The Epic Of Gilgamesh By William Shakespeare Essay

834 Words Sep 9th, 2014 4 Pages
The Epic of Gilgamesh is a riveting tale of friendship, strife, and heroism. It follows Gilgamesh, along with his comrade Enkidu, on his journey to becoming immortal. While there are many things about this tale that would classify it as an epic, there are also quite a few elements in the storytelling that are more than often used in the dramatic genre of tragedy.
There are many qualities to Gilgamesh that immediately establishes him as an arrogant and egomaniacal king in the mind of the reader. He is describes as being a fierce warrior, brave and strong. He is ambitious, selfish and prideful. He forces himself upon women and treats lower-class people as “beneath” him. Nothing about these attributed really establish him as any so-called hero.
What these characteristics show us is that Gilgamesh is a man of many flaws. Flawed protagonists are usually the basis of tragedy, in which a character’s fatal flaw leads to their downfall. His characterization alone is very strikingly similar to that of a tragic hero in comparison to other epic heroes who believe in nobility and justice from the start of their narratives. A character learning from their flaws and changing is a technique very unique to the genre of tragedy.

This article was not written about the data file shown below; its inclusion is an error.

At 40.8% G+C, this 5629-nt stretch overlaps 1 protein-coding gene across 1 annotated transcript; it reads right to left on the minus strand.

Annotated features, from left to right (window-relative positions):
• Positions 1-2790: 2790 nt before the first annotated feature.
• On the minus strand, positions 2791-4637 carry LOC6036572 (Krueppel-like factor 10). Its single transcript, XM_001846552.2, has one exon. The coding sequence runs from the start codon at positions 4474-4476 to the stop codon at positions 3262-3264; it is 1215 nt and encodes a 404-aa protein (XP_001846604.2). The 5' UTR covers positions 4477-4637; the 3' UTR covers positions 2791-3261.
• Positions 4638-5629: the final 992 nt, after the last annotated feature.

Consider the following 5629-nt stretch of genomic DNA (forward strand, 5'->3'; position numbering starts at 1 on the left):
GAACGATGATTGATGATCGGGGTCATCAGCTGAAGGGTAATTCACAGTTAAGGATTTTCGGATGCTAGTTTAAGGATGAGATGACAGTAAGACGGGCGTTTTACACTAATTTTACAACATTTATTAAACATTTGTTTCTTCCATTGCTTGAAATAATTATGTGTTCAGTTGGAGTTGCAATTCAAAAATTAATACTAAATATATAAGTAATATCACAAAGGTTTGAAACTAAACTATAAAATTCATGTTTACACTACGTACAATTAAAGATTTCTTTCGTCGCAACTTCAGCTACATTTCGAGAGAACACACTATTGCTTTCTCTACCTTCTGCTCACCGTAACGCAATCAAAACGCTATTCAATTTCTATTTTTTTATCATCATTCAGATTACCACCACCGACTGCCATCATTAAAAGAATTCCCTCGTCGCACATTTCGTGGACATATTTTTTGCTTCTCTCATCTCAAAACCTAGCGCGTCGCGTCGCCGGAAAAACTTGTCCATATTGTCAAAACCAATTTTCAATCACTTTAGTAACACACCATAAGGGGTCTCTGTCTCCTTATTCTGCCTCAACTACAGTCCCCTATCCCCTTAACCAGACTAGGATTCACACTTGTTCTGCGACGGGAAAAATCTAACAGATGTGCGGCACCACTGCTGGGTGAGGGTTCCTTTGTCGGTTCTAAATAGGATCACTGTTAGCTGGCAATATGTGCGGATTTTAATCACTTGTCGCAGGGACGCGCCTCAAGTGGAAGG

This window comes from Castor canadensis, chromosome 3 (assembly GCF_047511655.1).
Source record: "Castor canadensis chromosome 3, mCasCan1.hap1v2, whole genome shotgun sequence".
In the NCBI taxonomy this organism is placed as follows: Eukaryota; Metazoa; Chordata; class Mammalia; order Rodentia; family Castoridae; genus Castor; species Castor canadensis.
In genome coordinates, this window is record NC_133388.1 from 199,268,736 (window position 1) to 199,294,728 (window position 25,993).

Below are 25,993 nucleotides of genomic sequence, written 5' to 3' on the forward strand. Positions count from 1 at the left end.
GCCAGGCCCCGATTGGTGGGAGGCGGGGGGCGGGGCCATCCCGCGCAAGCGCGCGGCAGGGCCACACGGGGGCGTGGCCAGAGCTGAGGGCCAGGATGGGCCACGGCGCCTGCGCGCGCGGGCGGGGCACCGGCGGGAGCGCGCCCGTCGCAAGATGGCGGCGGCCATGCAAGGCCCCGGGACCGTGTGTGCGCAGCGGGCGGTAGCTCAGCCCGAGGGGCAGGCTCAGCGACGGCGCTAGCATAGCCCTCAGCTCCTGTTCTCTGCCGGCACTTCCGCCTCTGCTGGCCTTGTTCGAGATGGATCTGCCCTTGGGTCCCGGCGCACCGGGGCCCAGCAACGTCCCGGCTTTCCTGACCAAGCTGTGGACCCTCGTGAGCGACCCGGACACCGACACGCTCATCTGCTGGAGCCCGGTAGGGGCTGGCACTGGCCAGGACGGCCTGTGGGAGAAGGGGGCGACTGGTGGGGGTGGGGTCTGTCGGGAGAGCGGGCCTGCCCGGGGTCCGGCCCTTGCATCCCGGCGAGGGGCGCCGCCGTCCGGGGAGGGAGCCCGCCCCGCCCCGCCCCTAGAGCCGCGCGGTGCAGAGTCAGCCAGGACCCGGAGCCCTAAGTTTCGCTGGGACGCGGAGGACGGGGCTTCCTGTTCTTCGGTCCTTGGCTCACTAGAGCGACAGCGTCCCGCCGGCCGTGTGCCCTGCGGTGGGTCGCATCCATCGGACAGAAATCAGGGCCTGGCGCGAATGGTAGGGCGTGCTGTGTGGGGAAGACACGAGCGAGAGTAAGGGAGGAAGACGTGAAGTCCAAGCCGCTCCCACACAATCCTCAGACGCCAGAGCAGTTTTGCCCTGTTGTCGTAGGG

What changes Gilgamesh, however, is the arrival of Enkidu. Gilgamesh 's mother, Ninsun, has a dream foretelling that Gilgamesh will get a friend, and that friend was Enkidu. Gilgamesh’s bond with Enkidu calms him down and gives him focus. Despite the battle that…

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